Vaccine now available to over 18s who live or work in certain front-line jobs in different parts of Winnipeg
Manitoba is expanding its COVID-19 vaccine eligibility rules to include anyone over 18 years of age who lives or works in certain front-line jobs in different parts of Winnipeg.
“With people over 50 years old now eligible for the vaccine, we have turned our attention to the next group of vulnerable Manitobans,” said Heather Stefanson, minister of health and seniors care. “The data shows these communities are particularly hard hit by COVID-19, and making the vaccine available to everyone over 18, as well as key public-facing front-line workers, should help control the spread of the virus, reduce serious illness and help protect our health-care system.”
The province is now allowing vaccination for school staff and child-care providers as well as people who work in food-processing facilities, grocery stores, convenience stores, gas stations and anywhere that serves food including restaurants and food banks.
This applies to those in Downtown East, Inkster East and Point Douglas South neighbourhoods in the city of Winnipeg.
“These communities were selected based on an analysis of COVID-19 rates, population density, percentages of racialized populations, income levels and housing suitability in those areas,” said Dr. Joss Reimer, medical lead, Vaccine Implementation Task Force. “We encourage everyone eligible in these communities to make their appointment as soon as they can.”
Eligible people in these areas can now begin to make appointments at supersites, and at the urban Indigenous vaccine clinics at:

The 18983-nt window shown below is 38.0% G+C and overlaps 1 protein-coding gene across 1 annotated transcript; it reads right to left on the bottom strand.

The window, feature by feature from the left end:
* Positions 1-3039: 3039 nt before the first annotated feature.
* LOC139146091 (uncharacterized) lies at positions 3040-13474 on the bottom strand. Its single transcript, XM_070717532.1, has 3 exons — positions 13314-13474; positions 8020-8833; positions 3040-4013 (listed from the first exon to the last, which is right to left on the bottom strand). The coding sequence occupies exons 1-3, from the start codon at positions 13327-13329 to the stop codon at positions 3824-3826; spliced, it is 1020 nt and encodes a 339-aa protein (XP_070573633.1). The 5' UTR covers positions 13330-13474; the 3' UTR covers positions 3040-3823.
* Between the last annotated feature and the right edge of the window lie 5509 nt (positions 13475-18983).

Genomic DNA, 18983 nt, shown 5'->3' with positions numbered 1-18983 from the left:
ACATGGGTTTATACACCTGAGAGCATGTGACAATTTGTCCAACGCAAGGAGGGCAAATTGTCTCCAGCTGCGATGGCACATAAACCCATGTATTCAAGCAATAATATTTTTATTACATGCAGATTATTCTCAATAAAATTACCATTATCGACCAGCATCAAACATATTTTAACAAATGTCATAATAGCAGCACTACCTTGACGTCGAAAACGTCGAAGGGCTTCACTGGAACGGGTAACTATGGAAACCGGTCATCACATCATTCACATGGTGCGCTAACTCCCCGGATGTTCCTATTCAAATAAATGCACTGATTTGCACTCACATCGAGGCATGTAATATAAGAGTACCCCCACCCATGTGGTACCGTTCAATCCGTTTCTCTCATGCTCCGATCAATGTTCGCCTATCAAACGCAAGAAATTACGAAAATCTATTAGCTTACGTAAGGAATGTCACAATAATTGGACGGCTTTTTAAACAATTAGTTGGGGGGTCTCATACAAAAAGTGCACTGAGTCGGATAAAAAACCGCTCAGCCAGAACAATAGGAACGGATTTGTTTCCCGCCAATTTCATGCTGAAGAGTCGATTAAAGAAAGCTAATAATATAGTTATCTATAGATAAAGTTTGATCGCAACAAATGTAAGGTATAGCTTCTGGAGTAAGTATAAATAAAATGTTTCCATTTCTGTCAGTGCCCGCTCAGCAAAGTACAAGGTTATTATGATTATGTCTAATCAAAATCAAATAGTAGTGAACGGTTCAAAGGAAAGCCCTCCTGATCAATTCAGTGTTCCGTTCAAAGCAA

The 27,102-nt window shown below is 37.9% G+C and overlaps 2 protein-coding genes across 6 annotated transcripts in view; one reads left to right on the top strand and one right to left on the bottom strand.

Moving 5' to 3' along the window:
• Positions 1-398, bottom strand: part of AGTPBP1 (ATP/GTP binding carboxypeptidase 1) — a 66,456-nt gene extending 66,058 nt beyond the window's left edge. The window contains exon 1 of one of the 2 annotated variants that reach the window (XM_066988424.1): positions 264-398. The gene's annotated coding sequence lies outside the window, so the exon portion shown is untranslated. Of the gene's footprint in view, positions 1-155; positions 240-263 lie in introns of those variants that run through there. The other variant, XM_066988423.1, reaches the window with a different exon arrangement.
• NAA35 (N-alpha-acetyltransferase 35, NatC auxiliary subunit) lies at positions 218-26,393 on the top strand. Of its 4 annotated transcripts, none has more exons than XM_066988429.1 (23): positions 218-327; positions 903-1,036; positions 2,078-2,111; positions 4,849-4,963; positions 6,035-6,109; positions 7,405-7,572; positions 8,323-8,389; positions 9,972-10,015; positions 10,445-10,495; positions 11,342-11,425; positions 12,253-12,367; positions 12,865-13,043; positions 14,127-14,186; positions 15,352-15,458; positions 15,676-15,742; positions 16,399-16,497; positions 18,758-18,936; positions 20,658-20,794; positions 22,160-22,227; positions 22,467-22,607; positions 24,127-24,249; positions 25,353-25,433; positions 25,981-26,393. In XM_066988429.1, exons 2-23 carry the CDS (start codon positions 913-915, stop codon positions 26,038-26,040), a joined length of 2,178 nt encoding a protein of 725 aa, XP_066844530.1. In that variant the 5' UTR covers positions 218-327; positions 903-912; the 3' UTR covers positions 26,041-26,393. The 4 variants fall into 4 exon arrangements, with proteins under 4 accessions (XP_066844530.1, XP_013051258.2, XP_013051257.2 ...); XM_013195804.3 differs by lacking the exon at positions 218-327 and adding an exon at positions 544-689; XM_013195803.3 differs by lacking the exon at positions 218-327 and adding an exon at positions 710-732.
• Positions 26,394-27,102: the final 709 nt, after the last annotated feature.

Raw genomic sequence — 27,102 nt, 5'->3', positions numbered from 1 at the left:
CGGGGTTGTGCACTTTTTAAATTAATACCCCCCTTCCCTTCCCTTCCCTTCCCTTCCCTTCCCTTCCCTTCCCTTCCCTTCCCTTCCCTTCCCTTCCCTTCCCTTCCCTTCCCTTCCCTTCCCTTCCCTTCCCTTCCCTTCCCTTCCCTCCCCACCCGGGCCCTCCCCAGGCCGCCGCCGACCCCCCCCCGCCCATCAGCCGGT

• Aboriginal Health and Wellness Centre, 180 Higgins Ave., Winnipeg; and
• Ma Mawi Wi Chi Itata Centre – Win Gardner Place, 363 McGregor Ave., Winnipeg
To do so, they can call 1-844-626-8222 (1-844-MAN-VACC) or visit this page.
This is a welcome development, said Maggie Yeboah, secretary, Ethnocultural Council of Manitoba.
“The Ethnocultural Council of Manitoba is very pleased that our government is listening to our vulnerable communities and reaching out to them,” said Yeboah. “Prioritizing vulnerable communities is very powerful as this will benefit all of us in our city and the province.”
Reimer noted the third wave of the pandemic has begun in Manitoba, and getting vaccinated is key to reducing the effects of the virus.
“We have been in this situation before, with rising case numbers of COVID-19. But this time, we have the vaccine,” said Reimer. “Please book your appointment as soon as you are eligible to help us slow the spread and get back to our lives sooner.”
Previously, Canadian Occupational Safety talked with an expert about how employers must deal with workers who refuse to take the vaccine.